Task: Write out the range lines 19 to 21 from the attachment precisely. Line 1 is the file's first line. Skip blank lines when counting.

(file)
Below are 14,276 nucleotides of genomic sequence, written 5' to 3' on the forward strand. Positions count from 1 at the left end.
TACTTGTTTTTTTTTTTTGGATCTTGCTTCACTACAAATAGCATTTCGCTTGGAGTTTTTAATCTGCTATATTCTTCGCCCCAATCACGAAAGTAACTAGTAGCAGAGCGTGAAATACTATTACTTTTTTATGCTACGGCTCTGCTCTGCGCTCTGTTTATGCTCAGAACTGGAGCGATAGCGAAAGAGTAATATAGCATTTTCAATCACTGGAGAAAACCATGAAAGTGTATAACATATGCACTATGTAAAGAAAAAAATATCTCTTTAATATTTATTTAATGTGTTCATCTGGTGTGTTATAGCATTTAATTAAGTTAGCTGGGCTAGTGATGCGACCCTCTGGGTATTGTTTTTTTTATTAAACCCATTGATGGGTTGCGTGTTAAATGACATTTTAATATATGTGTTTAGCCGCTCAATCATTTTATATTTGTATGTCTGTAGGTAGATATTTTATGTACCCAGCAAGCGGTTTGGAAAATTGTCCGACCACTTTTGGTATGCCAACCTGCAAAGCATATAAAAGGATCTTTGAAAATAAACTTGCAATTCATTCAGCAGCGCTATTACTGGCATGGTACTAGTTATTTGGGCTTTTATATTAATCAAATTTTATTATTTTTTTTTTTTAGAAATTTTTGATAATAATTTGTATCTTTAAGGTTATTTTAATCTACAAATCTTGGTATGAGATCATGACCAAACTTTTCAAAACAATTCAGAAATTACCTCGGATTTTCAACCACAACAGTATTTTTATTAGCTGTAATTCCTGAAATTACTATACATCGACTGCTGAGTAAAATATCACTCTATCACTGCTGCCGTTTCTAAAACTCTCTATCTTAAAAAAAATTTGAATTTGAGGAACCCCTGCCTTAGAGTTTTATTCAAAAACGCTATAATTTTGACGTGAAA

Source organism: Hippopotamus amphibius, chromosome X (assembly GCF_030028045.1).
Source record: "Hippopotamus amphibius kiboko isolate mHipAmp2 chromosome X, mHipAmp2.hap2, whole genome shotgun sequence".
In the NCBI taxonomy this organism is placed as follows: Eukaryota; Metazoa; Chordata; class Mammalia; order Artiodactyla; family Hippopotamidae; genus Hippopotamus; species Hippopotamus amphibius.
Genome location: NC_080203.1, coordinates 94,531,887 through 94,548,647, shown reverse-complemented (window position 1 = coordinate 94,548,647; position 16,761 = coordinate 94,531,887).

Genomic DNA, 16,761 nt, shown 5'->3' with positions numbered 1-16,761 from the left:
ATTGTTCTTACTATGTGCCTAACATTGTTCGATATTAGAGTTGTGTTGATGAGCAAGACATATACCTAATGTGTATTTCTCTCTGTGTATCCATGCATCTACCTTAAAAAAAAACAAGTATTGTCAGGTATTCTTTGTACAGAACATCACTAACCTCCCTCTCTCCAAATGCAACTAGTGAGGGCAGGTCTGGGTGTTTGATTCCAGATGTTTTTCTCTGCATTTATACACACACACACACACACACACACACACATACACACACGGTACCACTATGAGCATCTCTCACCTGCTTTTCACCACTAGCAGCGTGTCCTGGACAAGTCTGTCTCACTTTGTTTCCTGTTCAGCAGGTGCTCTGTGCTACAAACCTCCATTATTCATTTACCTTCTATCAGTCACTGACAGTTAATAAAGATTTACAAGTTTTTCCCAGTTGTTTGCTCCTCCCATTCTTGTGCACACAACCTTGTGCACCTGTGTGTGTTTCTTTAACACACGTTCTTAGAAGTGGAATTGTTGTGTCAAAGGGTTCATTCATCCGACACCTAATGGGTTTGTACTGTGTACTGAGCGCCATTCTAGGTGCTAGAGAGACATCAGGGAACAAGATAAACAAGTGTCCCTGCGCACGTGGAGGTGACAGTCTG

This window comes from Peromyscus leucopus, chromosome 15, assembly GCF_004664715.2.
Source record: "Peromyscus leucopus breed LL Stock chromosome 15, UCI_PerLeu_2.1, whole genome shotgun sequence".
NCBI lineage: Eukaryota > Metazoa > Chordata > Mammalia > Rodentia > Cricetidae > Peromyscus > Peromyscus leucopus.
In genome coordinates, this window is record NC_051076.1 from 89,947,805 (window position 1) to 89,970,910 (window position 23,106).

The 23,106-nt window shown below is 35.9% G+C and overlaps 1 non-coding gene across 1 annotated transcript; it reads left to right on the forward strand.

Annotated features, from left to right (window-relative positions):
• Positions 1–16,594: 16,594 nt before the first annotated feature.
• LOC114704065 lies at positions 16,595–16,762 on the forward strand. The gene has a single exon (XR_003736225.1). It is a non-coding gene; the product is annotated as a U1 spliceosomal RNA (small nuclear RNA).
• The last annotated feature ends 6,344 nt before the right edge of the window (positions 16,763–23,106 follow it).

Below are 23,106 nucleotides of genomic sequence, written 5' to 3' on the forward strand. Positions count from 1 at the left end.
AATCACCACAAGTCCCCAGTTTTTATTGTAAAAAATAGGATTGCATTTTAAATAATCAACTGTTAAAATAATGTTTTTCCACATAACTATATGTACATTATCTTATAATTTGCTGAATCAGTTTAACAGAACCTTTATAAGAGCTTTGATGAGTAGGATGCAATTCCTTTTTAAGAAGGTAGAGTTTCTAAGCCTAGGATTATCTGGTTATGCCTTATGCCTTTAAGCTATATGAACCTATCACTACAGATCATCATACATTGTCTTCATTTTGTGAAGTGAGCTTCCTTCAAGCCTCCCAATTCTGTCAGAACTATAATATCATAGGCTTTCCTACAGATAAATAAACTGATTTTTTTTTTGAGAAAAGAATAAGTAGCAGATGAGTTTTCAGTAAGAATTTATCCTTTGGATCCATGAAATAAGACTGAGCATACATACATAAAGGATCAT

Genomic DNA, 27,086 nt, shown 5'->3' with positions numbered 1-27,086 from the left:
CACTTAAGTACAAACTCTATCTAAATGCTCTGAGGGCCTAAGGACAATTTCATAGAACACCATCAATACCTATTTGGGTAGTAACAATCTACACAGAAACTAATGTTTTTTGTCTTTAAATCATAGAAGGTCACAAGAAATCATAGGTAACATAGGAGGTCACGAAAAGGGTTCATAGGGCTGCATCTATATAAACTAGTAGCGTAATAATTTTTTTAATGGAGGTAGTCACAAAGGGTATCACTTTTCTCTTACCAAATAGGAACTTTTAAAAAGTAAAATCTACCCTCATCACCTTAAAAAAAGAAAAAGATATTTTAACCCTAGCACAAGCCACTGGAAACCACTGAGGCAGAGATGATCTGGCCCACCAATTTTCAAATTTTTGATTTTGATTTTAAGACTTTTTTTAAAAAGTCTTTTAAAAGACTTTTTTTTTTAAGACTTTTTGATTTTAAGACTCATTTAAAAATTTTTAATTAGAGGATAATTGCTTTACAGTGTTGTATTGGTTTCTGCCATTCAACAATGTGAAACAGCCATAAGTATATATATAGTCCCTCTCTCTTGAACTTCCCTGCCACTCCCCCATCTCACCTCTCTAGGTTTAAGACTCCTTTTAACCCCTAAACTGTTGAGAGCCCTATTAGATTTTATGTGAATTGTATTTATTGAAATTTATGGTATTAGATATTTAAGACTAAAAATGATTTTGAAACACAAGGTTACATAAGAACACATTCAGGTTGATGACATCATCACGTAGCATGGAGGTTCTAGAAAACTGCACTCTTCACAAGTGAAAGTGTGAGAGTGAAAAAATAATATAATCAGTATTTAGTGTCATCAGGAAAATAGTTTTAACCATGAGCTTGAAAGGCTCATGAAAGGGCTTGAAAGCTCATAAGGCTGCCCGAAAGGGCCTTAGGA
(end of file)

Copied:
AATCACCACAAGTCCCCAGTTTTTATTGTAAAAAATAGGATTGCATTTTAAATAATCAACTGTTAAAATAATGTTTTTCCACATAACTATATGTACATTATCTTATAATTTGCTGAATCAGTTTAACAGAACCTTTATAAGAGCTTTGATGAGTAGGATGCAATTCCTTTTTAAGAAGGTAGAGTTTCTAAGCCTAGGATTATCTGGTTATGCCTTATGCCTTTAAGCTATATGAACCTATCACTACAGATCATCATACATTGTCTTCATTTTGTGAAGTGAGCTTCCTTCAAGCCTCCCAATTCTGTCAGAACTATAATATCATAGGCTTTCCTACAGATAAATAAACTGATTTTTTTTTTGAGAAAAGAATAAGTAGCAGATGAGTTTTCAGTAAGAATTTATCCTTTGGATCCATGAAATAAGACTGAGCATACATACATAAAGGATCAT

Genomic DNA, 27,086 nt, shown 5'->3' with positions numbered 1-27,086 from the left:
CACTTAAGTACAAACTCTATCTAAATGCTCTGAGGGCCTAAGGACAATTTCATAGAACACCATCAATACCTATTTGGGTAGTAACAATCTACACAGAAACTAATGTTTTTTGTCTTTAAATCATAGAAGGTCACAAGAAATCATAGGTAACATAGGAGGTCACGAAAAGGGTTCATAGGGCTGCATCTATATAAACTAGTAGCGTAATAATTTTTTTAATGGAGGTAGTCACAAAGGGTATCACTTTTCTCTTACCAAATAGGAACTTTTAAAAAGTAAAATCTACCCTCATCACCTTAAAAAAAGAAAAAGATATTTTAACCCTAGCACAAGCCACTGGAAACCACTGAGGCAGAGATGATCTGGCCCACCAATTTTCAAATTTTTGATTTTGATTTTAAGACTTTTTTTAAAAAGTCTTTTAAAAGACTTTTTTTTTTAAGACTTTTTGATTTTAAGACTCATTTAAAAATTTTTAATTAGAGGATAATTGCTTTACAGTGTTGTATTGGTTTCTGCCATTCAACAATGTGAAACAGCCATAAGTATATATATAGTCCCTCTCTCTTGAACTTCCCTGCCACTCCCCCATCTCACCTCTCTAGGTTTAAGACTCCTTTTAACCCCTAAACTGTTGAGAGCCCTATTAGATTTTATGTGAATTGTATTTATTGAAATTTATGGTATTAGATATTTAAGACTAAAAATGATTTTGAAACACAAGGTTACATAAGAACACATTCAGGTTGATGACATCATCACGTAGCATGGAGGTTCTAGAAAACTGCACTCTTCACAAGTGAAAGTGTGAGAGTGAAAAAATAATATAATCAGTATTTAGTGTCATCAGGAAAATAGTTTTAACCATGAGCTTGAAAGGCTCATGAAAGGGCTTGAAAGCTCATAAGGCTGCCCGAAAGGGCCTTAGGA